State University of New York
Stony Brook, New York
Distinguished Professor, Computer Science and Applied Mathematics/Statistics
Developing new mathematical tools to interpret and understand large sets of data in order to gain a deeper understanding of cancer.
Mathematical approaches can be used to gain insight into how complex, interacting systems drive cancer, how cancer affects a patient, and how treatments affect cancer. As part of the Mathematical Oncology Initiative, Drs. Tannenbaum and Deasy have assembled a team of mathematicians, biologists, oncologists, and other scientists to develop mathematical models and tools that can be used to interpret many kinds of data. These tools can help us gain a deeper understanding of the overall picture of cancer, including areas such as disease evolution, treatment response, identifying subtypes, patient risk of toxicity, and more. Their work will contribute to the advancement of precision medicine for cancer.
Drs. Tannenbaum and Deasy have successfully developed and applied advanced mathematical methods to complex datasets and made significant progress in addressing questions in several areas of cancer biology and treatment. They have developed a way to analyze large amounts of data of multiple types and meaningfully correlate them across data types, for example, radiomic features from CT scans and gene expression from the same tumor samples. The team has also applied a new mathematical tool to extract more refined disease subtypes from data from the two largest genomic breast cancer studies, METABRIC in the UK and The Cancer Genome Atlas (TCGA) in the US. Lastly, the team has developed a deep learning method to enhance outcomes prediction. The method was tested with data from a large study of multiple myeloma and ten major cancers in TCGA and showed superior predictive performance compared to other alternative methods.
In the coming year, the team will continue to apply their mathematical tools to myriad areas of cancer research, including refining and characterizing features of a novel and particularly lethal breast cancer subtype, predicting treatment response, testing whether CT scans correlate with tumor immune status, and improving methods for analyzing pathology slides and radiological images.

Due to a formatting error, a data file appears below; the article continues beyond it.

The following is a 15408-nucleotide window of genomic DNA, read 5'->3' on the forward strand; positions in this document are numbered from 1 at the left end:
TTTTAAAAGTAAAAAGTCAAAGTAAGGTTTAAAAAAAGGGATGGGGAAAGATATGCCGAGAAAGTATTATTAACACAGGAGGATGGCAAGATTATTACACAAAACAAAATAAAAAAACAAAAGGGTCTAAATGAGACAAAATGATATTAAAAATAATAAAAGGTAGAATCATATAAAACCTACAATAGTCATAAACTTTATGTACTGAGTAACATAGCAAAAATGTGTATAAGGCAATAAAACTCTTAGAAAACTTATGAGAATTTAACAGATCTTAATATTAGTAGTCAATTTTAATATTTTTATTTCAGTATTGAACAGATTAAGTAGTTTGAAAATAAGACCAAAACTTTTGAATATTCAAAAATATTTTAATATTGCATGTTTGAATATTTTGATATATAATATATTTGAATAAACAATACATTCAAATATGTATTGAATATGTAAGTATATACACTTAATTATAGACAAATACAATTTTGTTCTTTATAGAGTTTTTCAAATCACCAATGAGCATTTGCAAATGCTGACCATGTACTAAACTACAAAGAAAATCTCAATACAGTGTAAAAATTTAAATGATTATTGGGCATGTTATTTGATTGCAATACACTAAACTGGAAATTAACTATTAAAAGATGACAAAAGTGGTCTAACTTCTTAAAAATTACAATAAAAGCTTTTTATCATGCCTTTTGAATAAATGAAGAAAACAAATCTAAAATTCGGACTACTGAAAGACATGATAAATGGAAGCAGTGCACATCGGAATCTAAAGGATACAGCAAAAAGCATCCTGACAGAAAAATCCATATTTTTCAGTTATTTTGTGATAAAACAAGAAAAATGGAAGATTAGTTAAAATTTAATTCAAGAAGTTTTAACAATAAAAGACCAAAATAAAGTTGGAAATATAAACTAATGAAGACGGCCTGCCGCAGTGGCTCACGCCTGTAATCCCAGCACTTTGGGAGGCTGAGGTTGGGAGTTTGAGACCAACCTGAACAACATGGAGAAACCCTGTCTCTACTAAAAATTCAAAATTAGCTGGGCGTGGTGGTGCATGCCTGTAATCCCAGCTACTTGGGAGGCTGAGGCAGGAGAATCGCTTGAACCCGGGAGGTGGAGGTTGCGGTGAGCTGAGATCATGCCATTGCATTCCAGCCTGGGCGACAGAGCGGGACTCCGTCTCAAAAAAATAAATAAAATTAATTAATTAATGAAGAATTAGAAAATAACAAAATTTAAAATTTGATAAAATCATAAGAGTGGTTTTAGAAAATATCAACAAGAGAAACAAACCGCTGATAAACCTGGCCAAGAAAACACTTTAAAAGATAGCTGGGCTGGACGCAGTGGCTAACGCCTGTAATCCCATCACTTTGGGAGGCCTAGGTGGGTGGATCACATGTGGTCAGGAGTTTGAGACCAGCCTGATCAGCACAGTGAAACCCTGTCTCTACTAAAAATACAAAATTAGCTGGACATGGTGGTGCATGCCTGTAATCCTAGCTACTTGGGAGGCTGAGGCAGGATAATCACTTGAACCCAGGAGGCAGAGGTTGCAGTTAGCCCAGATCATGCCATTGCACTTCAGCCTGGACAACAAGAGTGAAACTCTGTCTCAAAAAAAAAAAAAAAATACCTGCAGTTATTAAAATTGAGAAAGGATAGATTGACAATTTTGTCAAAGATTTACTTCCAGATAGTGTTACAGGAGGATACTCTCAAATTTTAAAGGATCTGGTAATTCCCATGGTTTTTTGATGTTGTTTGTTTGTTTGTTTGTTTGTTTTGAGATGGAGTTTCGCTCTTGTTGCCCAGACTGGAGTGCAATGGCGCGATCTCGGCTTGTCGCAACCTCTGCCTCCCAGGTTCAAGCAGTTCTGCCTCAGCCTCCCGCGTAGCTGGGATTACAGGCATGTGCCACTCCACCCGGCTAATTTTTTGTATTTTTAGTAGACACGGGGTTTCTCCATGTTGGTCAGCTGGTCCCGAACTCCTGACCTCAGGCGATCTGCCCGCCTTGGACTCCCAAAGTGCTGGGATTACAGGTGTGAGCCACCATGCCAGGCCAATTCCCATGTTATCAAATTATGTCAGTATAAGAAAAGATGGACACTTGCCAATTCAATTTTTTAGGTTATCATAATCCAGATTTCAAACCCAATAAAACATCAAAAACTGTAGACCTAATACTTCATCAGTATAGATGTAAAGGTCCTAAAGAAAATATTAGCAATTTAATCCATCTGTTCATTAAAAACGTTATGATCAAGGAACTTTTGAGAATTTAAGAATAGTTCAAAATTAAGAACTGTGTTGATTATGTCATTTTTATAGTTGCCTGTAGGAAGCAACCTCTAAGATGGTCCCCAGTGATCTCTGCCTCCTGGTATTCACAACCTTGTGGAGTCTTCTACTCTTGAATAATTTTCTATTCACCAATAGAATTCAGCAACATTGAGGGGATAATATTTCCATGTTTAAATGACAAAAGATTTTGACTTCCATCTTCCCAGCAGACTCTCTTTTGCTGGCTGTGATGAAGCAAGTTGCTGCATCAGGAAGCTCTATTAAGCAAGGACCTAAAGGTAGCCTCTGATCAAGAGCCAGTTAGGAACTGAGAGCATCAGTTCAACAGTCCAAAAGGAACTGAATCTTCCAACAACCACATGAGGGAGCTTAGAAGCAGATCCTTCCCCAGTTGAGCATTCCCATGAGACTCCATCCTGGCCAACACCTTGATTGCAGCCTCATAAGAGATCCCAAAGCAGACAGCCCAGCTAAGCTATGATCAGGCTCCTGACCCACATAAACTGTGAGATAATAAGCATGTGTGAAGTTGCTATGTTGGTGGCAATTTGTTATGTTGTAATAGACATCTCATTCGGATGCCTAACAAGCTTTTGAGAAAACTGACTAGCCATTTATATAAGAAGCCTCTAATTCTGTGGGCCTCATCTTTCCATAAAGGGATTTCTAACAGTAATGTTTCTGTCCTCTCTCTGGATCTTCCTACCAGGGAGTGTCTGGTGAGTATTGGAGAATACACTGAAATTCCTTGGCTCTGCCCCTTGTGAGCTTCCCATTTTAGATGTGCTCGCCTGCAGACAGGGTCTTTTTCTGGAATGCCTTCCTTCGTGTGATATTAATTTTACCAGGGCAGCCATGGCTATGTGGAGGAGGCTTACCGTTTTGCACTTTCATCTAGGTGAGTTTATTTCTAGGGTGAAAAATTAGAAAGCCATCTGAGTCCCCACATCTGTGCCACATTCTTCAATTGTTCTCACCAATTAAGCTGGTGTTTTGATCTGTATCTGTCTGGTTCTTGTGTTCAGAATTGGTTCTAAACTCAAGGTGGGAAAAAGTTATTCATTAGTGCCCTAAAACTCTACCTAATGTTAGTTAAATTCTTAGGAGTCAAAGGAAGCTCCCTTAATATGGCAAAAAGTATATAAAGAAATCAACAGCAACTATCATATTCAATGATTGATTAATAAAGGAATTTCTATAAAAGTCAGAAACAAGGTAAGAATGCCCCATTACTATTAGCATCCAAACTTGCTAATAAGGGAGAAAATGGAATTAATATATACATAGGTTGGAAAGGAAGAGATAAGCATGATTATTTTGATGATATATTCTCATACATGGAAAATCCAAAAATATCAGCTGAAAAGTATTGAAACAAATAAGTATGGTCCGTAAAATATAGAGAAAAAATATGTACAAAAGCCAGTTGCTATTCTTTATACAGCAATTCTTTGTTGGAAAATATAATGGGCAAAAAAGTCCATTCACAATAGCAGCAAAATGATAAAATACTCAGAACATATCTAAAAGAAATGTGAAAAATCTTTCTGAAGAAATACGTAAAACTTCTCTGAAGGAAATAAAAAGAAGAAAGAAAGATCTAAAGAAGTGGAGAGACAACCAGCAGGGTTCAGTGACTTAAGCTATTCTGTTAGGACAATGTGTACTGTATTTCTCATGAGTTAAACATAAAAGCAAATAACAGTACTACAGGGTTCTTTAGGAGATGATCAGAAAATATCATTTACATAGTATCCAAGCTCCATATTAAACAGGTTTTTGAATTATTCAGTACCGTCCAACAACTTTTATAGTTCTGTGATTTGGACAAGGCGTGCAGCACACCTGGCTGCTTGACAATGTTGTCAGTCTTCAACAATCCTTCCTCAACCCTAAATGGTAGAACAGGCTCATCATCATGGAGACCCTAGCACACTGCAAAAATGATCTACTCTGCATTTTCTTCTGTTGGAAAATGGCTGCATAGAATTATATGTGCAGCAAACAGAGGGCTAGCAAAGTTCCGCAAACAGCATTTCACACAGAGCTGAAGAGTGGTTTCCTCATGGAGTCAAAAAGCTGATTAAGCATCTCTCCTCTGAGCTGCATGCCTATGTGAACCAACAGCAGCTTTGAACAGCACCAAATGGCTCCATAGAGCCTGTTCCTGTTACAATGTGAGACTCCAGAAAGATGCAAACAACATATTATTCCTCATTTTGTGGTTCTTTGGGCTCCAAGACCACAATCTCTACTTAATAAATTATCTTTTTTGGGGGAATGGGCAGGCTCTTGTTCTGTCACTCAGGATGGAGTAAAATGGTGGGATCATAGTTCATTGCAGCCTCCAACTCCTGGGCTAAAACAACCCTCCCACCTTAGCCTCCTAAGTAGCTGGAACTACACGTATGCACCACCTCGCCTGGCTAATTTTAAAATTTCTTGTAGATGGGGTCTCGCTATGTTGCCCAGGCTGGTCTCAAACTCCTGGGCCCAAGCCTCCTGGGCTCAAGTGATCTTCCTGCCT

Allen Tannenbaum, PhD is an applied mathematician and presently Distinguished Professor of Computer Science and Applied Mathematics & Statistics at the State University of New York at Stony Brook. He is also Visiting Investigator of Medical Physics at Memorial Sloan Kettering Cancer Center in New York City. Dr. Tannenbaum has done research in numerous areas including robust control, computer vision, and medical imaging, having more than 500 publications. He pioneered the field of robust control with the solution of the gain margin and phase margin problems. He was one of the first to introduce partial differential equations in computer vision and biomedical imaging, co-inventing an affine-invariant heat equation for image enhancement. Tannenbaum and collaborators further formulated a new approach to optimal mass transport theory. In recent work, he has developed techniques using graph curvature ideas for studying cancer networks. His work has won several awards including IEEE Fellow, O. Hugo Schuck Award of the American Automatic Control Council, and the George Taylor Award for Distinguished Research.
The Simons Foundation Award
Memorial Sloan Kettering Cancer Center
New York, New York
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